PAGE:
I traveled to a literary festival recently as part of my book tour, and stopped into a bookstore I’ve always wanted to visit. Folks I know in the area adore the store, and many an author friend has been excited to read there. I walked through room after room; I bought coffee; I admired the unique shelving and helpful salespeople.
When I went to the shelf that held my debut novel, I saw something I hadn’t seen before: There, beside the hardcover and paperback copies of my book, was a galley copy for sale. Galleys, also called “Advance Reader Copies,” are uncorrected proofs sent to give industry folks a preview for their decision-making purposes, but can change significantly in the final product. And they’re marked by the publisher with the words, “Not For Sale.”
At first I thought it was a mistake — it’s a large bookstore, it was possible that someone accidentally shelved a galley. But I turned it over and the store’s price tag was on the back, offering it for $8.95.
Curious, I asked a salesperson, and was referred to the manager. I identified myself as the author, and very politely asked about the sale of a galley (the last thing you want to do as an author is leave a bookstore with a poor impression of you). I smiled so hard I think he interpreted my curiosity as admiration for the store’s resourcefulness.
“Oh sure, that’s no accident!” the manager said. “Lots of people like to collect them.”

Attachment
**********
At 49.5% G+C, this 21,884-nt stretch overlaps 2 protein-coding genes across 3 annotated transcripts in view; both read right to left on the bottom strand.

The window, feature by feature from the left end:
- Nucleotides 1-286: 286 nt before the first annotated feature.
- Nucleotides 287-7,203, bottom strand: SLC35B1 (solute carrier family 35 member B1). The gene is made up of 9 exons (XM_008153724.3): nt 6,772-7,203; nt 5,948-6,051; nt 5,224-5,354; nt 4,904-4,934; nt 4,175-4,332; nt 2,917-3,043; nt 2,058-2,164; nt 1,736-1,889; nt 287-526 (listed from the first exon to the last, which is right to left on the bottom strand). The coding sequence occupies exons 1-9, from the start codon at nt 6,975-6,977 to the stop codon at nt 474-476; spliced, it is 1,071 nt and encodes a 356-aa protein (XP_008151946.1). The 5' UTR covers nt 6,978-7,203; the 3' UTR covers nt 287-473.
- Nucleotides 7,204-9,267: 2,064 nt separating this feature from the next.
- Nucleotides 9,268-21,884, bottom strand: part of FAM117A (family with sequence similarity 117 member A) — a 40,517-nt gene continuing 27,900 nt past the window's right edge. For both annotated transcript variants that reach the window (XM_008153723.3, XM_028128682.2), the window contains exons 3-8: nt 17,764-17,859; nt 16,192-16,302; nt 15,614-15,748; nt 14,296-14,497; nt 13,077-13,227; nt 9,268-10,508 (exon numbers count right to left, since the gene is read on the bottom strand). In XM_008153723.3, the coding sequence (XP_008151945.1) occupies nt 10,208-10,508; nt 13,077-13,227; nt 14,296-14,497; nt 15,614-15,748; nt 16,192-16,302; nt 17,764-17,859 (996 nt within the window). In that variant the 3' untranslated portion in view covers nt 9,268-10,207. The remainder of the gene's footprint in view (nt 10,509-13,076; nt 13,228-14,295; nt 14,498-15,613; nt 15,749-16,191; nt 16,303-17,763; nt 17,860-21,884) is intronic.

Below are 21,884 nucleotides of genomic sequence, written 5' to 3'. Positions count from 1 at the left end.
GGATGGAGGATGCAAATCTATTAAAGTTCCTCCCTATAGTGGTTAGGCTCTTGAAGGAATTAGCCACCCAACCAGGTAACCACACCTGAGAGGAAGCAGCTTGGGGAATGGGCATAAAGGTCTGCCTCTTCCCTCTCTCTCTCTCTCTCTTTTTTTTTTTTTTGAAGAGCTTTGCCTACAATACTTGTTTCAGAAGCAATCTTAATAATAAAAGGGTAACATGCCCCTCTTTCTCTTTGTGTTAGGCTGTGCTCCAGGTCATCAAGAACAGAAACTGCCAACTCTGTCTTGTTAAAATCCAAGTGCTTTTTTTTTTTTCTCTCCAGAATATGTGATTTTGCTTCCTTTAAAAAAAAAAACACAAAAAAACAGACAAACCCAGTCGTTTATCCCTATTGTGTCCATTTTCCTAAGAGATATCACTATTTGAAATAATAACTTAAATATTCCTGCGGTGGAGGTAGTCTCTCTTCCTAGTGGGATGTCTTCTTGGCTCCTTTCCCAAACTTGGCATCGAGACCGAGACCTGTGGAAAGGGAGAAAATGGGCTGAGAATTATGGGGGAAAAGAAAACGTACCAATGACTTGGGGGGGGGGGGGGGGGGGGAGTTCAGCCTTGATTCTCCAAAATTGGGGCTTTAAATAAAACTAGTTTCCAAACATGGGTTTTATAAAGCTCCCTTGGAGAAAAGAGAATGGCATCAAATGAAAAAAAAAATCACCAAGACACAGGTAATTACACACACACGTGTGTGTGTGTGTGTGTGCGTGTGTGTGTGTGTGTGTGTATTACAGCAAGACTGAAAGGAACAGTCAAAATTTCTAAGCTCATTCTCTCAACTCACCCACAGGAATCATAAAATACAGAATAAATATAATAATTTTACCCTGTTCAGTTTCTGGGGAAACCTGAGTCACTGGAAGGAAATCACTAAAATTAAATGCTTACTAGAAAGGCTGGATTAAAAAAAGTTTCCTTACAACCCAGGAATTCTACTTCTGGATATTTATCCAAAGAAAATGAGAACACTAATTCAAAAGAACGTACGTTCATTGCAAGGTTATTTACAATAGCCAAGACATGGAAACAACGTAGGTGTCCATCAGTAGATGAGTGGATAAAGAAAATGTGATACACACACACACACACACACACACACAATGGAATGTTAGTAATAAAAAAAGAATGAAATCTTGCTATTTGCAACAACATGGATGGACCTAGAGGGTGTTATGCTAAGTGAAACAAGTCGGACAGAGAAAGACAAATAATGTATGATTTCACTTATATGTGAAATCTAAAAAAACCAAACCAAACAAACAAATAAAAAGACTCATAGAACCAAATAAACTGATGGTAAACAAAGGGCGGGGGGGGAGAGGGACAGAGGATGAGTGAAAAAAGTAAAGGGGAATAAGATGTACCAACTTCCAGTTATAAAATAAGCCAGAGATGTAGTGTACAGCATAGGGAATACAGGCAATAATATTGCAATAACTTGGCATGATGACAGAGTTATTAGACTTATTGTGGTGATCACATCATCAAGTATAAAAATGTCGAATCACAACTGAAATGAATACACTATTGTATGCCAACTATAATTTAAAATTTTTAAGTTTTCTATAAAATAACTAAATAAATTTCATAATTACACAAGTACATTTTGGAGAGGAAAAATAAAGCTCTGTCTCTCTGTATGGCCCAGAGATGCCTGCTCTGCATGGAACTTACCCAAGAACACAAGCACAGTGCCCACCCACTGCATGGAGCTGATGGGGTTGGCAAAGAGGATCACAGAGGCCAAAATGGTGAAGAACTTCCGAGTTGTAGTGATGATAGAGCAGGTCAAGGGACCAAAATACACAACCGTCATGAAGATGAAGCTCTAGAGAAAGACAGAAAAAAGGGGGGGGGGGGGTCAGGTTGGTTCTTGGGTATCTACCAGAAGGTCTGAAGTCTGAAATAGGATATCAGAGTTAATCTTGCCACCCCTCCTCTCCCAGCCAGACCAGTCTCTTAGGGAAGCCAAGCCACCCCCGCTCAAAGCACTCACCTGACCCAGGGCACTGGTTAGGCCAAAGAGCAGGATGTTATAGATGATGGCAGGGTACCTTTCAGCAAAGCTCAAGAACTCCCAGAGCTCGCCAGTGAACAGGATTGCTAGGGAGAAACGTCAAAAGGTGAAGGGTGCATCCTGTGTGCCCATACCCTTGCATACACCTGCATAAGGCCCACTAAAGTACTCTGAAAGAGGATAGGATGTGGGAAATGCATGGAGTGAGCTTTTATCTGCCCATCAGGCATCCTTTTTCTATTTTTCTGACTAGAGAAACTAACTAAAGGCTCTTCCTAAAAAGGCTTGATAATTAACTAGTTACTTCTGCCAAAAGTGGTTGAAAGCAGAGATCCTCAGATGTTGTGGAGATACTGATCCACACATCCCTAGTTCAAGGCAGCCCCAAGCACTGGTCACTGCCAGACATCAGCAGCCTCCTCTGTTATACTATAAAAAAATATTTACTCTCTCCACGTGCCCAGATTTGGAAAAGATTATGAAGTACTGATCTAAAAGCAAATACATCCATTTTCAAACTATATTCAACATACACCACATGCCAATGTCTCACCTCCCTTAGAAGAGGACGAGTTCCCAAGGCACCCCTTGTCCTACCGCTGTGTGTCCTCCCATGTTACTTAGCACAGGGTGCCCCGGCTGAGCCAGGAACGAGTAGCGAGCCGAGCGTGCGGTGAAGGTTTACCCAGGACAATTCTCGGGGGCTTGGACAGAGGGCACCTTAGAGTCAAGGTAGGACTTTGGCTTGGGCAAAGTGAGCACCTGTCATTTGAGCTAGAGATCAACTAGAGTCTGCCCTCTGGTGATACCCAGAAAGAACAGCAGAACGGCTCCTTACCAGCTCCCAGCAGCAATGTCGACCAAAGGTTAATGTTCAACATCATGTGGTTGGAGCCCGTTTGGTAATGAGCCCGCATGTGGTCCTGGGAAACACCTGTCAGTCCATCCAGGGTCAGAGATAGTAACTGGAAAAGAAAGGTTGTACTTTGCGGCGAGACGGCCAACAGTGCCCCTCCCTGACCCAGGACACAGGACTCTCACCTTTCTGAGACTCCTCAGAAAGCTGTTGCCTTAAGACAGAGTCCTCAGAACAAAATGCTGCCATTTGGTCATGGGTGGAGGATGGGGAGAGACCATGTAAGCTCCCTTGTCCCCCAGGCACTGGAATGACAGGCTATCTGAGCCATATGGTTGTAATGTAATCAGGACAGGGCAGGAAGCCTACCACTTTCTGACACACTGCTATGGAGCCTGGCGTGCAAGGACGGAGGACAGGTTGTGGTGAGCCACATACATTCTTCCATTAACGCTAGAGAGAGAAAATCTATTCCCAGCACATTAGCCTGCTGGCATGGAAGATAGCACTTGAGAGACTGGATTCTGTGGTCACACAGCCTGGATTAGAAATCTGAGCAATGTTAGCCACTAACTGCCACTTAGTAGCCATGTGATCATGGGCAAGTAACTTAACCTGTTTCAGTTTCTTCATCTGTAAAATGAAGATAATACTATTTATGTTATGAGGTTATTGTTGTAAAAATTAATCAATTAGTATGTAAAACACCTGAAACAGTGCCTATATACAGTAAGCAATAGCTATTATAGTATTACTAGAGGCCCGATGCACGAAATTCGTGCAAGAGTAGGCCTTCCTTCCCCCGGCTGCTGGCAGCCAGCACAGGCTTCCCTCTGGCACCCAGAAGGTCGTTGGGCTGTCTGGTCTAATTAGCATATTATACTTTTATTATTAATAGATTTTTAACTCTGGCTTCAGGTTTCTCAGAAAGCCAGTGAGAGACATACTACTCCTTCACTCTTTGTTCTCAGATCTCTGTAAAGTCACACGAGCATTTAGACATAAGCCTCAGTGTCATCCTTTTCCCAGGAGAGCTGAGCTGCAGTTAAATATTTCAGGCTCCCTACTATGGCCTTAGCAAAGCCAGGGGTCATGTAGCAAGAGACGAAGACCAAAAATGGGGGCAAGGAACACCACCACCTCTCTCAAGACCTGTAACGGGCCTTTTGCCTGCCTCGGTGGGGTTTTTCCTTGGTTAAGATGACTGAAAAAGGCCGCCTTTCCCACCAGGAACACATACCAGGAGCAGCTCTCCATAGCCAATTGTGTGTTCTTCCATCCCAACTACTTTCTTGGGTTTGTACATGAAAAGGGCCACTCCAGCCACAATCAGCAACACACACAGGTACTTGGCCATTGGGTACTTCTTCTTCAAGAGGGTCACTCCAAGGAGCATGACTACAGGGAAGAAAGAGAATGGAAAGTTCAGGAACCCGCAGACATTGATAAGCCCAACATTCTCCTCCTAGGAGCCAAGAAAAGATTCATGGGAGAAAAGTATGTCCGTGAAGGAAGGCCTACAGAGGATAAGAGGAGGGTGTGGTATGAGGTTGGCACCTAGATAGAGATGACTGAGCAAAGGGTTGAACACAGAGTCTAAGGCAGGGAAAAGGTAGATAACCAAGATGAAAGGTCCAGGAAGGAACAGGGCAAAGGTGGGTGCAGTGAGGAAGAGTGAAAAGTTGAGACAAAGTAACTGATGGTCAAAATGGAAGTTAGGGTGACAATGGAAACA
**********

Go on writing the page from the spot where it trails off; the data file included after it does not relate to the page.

“But… is it okay to do?” I asked. “I mean, on the cover it says, ‘Not For Sale.’ Does the publisher mind?”
“No, it’s fine,” he said. “Once a galley is sent to a bookstore, we can do whatever we’d like with it. People buy and sell them on ebay and Amazon all the time.”
In the abstract, I can see that. When I’ve visited literary exhibits with edits of famous authors, I’ve pored over the handwritten comments in the margins, the cross-outs of entire sections, even the choice of one single word changed in favor of another — all intriguing, that sense of the minutiae that mattered to this person whose writing you’ve admired.
But I have trouble feeling the same thing applies to today’s galleys, and to contemporary writers without the stature to have their liner notes pored over in museums. For starters, uncorrected proofs have no handwritten cross-outs; they pretty much read like an ordinary paperback. So there’s no way anyone can see the evolution of a novel. For anyone who cared to compare the galley to the hardcover line by line, there might be omissions and additions that could be detected. Interesting details, possibly, for true literature wonks familiar with the final published work.
“I do collect galleys of books that are special to me. Books I have discovered that have turned out to be big sellers, ones by my favorite authors, manuscripts sent out before the actual galley comes out,” said Kym Havens, assistant manager of Wellesley Books. “But they are for my preview and will never be sold. It feels essentially wrong to me.”